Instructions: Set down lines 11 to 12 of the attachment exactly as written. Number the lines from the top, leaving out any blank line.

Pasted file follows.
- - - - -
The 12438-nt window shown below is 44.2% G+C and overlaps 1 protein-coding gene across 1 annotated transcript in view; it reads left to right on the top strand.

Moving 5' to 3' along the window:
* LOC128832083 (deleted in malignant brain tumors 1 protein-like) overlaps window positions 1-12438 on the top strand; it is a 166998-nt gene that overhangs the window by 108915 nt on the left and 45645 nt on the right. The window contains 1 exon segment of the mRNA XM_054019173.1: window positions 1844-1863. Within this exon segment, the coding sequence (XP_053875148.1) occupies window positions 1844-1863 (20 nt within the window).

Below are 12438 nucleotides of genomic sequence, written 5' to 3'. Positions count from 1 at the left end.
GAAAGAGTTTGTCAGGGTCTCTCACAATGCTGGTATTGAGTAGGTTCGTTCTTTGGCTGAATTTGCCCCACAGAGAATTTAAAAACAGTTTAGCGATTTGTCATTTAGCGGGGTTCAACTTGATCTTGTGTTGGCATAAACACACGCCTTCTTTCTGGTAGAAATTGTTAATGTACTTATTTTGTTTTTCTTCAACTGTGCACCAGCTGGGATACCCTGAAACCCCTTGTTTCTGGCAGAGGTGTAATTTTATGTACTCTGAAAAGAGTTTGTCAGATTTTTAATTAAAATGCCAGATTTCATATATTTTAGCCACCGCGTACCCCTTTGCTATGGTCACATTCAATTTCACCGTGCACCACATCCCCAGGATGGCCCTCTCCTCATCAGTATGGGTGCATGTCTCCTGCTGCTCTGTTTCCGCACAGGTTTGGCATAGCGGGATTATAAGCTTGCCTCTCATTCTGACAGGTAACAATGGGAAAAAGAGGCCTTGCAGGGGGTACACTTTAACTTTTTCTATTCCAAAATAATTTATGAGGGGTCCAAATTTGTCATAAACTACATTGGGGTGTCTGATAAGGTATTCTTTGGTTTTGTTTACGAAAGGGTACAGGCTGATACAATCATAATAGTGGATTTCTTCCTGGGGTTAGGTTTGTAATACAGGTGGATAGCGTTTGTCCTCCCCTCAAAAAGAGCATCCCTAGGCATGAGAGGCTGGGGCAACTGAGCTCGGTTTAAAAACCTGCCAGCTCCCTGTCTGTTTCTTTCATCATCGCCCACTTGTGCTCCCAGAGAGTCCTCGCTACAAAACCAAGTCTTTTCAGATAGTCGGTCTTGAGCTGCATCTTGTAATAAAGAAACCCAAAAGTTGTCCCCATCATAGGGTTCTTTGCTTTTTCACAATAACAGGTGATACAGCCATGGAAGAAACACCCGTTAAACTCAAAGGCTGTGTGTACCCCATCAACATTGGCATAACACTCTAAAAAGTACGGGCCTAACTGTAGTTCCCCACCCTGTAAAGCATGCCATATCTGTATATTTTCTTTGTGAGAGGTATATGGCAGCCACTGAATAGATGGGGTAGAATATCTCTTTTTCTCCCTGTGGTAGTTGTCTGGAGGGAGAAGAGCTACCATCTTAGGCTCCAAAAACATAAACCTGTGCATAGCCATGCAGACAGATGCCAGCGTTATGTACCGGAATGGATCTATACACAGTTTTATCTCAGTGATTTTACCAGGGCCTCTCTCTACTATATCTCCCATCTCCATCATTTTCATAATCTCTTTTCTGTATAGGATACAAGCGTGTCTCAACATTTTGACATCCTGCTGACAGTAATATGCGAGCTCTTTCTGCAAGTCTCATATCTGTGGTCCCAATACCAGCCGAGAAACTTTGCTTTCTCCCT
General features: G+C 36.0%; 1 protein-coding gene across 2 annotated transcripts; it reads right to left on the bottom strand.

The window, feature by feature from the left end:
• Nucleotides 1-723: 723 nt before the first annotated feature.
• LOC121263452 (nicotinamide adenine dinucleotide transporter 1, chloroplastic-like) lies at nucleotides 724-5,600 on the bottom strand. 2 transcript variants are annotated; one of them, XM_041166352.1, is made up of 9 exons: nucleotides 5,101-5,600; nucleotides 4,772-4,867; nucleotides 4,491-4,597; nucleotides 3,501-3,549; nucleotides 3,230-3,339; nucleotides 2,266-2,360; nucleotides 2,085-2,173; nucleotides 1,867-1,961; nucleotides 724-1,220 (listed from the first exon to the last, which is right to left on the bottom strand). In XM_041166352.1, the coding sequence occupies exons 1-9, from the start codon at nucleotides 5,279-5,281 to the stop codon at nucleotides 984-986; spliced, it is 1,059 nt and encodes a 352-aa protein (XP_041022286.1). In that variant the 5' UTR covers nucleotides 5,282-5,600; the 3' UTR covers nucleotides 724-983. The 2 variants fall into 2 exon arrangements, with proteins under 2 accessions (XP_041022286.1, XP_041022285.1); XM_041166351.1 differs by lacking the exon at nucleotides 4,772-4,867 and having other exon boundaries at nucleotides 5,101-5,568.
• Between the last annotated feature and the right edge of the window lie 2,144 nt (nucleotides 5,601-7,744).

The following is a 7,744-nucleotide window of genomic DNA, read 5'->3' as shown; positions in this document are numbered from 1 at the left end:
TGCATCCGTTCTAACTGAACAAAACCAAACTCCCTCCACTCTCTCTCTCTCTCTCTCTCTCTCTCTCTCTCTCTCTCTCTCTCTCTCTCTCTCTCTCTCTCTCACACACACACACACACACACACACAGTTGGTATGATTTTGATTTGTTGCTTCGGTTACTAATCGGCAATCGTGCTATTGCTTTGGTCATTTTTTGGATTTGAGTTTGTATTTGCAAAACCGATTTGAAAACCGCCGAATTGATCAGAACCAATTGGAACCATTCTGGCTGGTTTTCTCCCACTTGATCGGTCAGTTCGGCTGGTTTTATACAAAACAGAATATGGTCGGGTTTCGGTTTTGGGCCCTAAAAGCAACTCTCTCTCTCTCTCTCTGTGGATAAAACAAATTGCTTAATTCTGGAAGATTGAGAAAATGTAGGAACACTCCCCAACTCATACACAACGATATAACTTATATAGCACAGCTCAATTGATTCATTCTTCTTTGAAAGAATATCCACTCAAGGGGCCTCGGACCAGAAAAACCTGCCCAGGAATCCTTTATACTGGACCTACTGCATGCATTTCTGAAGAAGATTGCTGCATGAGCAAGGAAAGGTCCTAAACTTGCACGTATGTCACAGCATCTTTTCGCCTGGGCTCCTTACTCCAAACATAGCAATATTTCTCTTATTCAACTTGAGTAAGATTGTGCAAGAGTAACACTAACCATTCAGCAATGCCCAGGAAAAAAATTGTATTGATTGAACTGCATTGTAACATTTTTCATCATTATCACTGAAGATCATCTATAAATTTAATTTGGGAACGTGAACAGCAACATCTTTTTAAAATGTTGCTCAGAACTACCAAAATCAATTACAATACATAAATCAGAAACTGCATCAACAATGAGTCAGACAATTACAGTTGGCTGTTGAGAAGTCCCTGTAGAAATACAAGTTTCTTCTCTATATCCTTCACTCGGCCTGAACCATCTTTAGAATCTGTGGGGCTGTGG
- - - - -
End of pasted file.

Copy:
The following is a 7,744-nucleotide window of genomic DNA, read 5'->3' as shown; positions in this document are numbered from 1 at the left end:
TGCATCCGTTCTAACTGAACAAAACCAAACTCCCTCCACTCTCTCTCTCTCTCTCTCTCTCTCTCTCTCTCTCTCTCTCTCTCTCTCTCTCTCTCTCTCTCTCACACACACACACACACACACACACAGTTGGTATGATTTTGATTTGTTGCTTCGGTTACTAATCGGCAATCGTGCTATTGCTTTGGTCATTTTTTGGATTTGAGTTTGTATTTGCAAAACCGATTTGAAAACCGCCGAATTGATCAGAACCAATTGGAACCATTCTGGCTGGTTTTCTCCCACTTGATCGGTCAGTTCGGCTGGTTTTATACAAAACAGAATATGGTCGGGTTTCGGTTTTGGGCCCTAAAAGCAACTCTCTCTCTCTCTCTCTGTGGATAAAACAAATTGCTTAATTCTGGAAGATTGAGAAAATGTAGGAACACTCCCCAACTCATACACAACGATATAACTTATATAGCACAGCTCAATTGATTCATTCTTCTTTGAAAGAATATCCACTCAAGGGGCCTCGGACCAGAAAAACCTGCCCAGGAATCCTTTATACTGGACCTACTGCATGCATTTCTGAAGAAGATTGCTGCATGAGCAAGGAAAGGTCCTAAACTTGCACGTATGTCACAGCATCTTTTCGCCTGGGCTCCTTACTCCAAACATAGCAATATTTCTCTTATTCAACTTGAGTAAGATTGTGCAAGAGTAACACTAACCATTCAGCAATGCCCAGGAAAAAAATTGTATTGATTGAACTGCATTGTAACATTTTTCATCATTATCACTGAAGATCATCTATAAATTTAATTTGGGAACGTGAACAGCAACATCTTTTTAAAATGTTGCTCAGAACTACCAAAATCAATTACAATACATAAATCAGAAACTGCATCAACAATGAGTCAGACAATTACAGTTGGCTGTTGAGAAGTCCCTGTAGAAATACAAGTTTCTTCTCTATATCCTTCACTCGGCCTGAACCATCTTTAGAATCTGTGGGGCTGTGG